Under the Fair Debt Collection Practices Act (FDCPA), debt collectors are restricted in the manner in which they may seek to collect a debt. Among those restrictions are strict limits on communications with debtors and avoiding deception in those communications. An article on the use of social media by debt collectors that I read last week in the American Banker (article access may require a subscription), which does a pretty good job covering technology issues related to the financial and payments industry, focused my attention on this topic as an example of how business practices involving social media raise questions on what should be allowed.
If we think of social media applications as simply variations of other communications tool, there should not be much difficulty in analyzing whether the FDCPA rules apply to social media when used by debt collectors — generally speaking, the rules should apply. Yet, the extent to which the FDCPA limits social media use by debt collectors is an open issue in some circles. So, much so that as the American Banker article mentioned above reports that a court in Florida recently issued an order restraining a debt collector from contacting a debtor via Facebook. As another example, see a story on The Consumerist website reports a particularly interesting and extensive use of Facebook by a debt collection agency to friend unsuspecting debtors and thereby collect information that might otherwise not be available to the collectors.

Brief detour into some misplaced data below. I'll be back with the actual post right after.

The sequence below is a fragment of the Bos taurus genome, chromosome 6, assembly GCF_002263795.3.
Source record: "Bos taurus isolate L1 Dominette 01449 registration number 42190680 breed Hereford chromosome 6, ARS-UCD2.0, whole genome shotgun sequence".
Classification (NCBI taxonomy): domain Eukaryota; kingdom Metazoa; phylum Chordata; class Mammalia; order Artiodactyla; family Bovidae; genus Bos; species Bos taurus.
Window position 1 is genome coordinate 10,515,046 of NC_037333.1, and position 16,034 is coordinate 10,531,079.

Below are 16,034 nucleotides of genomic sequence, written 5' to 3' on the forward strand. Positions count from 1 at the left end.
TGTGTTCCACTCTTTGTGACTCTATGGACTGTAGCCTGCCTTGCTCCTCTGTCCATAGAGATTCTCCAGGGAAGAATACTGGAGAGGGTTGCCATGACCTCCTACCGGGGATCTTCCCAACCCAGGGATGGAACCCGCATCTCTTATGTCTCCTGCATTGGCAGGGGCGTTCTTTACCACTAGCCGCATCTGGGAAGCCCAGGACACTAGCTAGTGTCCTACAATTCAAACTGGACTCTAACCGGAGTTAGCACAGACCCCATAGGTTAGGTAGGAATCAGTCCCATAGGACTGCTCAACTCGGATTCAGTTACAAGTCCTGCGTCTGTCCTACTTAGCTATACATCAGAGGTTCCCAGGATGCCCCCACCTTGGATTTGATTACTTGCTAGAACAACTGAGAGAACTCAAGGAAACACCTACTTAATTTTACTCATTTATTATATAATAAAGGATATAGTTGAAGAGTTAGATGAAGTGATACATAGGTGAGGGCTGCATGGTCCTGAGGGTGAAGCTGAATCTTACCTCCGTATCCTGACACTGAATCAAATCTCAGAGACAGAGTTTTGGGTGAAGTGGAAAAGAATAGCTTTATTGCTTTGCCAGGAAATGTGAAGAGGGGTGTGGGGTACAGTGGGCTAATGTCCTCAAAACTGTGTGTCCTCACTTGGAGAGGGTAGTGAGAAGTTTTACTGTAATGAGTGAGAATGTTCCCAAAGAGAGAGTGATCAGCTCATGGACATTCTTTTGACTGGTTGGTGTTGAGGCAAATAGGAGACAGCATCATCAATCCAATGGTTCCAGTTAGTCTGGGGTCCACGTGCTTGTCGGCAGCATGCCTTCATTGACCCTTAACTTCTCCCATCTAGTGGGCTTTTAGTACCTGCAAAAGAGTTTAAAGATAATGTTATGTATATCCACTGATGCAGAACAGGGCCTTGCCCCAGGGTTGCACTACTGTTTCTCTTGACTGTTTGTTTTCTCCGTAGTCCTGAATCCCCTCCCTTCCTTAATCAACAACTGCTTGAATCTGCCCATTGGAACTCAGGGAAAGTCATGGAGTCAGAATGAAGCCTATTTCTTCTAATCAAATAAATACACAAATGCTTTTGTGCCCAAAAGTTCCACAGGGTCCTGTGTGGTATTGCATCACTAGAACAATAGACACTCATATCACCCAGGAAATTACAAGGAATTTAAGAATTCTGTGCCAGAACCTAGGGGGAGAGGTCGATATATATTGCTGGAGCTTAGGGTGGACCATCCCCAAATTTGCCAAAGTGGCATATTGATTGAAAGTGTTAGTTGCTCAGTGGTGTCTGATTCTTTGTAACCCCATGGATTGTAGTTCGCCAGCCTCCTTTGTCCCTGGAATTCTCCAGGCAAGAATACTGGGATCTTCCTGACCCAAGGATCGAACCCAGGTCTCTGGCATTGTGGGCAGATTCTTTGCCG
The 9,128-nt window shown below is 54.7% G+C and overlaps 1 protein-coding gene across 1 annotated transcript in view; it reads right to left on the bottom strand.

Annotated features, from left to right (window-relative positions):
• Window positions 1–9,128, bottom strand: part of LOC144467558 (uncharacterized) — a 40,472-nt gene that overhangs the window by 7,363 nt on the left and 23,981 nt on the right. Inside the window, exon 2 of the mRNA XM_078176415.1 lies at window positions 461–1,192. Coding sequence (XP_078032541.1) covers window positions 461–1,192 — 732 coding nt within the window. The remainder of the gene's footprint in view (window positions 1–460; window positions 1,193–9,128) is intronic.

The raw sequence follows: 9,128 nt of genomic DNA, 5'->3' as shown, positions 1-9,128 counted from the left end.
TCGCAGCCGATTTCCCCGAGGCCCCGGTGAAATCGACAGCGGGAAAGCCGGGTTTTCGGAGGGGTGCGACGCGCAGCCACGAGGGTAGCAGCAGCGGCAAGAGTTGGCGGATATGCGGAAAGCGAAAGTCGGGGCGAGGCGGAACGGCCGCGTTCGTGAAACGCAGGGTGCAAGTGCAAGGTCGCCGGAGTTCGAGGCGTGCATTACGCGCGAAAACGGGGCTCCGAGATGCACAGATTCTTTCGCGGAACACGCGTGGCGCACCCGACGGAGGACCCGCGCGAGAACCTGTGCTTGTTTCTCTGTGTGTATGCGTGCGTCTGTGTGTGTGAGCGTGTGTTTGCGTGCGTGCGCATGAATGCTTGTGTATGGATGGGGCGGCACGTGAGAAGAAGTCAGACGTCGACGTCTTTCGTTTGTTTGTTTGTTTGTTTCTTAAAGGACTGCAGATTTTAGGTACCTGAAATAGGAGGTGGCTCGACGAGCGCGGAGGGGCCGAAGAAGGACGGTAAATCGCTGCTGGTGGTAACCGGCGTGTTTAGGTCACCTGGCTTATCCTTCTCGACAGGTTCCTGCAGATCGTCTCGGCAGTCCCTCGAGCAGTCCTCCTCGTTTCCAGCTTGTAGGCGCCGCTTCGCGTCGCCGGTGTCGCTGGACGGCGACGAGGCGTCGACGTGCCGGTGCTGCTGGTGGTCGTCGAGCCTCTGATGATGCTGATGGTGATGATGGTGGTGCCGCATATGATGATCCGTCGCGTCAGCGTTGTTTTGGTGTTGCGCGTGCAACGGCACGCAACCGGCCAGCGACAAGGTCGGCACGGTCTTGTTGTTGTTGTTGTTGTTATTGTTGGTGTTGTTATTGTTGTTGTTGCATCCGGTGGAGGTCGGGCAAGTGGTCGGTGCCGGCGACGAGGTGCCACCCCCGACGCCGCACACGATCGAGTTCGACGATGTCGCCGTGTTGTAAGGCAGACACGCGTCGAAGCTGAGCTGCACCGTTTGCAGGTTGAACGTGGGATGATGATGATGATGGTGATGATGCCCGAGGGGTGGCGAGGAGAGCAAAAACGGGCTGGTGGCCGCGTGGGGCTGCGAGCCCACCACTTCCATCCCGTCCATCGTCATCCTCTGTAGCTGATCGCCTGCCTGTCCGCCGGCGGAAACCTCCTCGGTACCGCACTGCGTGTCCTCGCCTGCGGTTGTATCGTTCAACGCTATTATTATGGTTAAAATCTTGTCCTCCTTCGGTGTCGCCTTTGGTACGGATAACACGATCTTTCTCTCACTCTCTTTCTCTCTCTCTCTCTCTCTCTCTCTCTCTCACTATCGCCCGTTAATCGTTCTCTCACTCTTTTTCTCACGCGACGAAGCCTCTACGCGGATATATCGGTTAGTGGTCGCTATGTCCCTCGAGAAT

Expect the states and the FTC to step into what appears to be something of a void — putting aside whether it should even be regarded as that. On April 28, the FTC held a day-long public workshop entitled “Debt Collection 2.0: Protecting Consumers As Technologies Change”, for which the period to submit additional public comments runs through May 27. Given all this, it is likely that the FTC will either recommend a regulatory framework or step up its own enforcement actions based on its authority to investigate unfair and deceptive trade practices.
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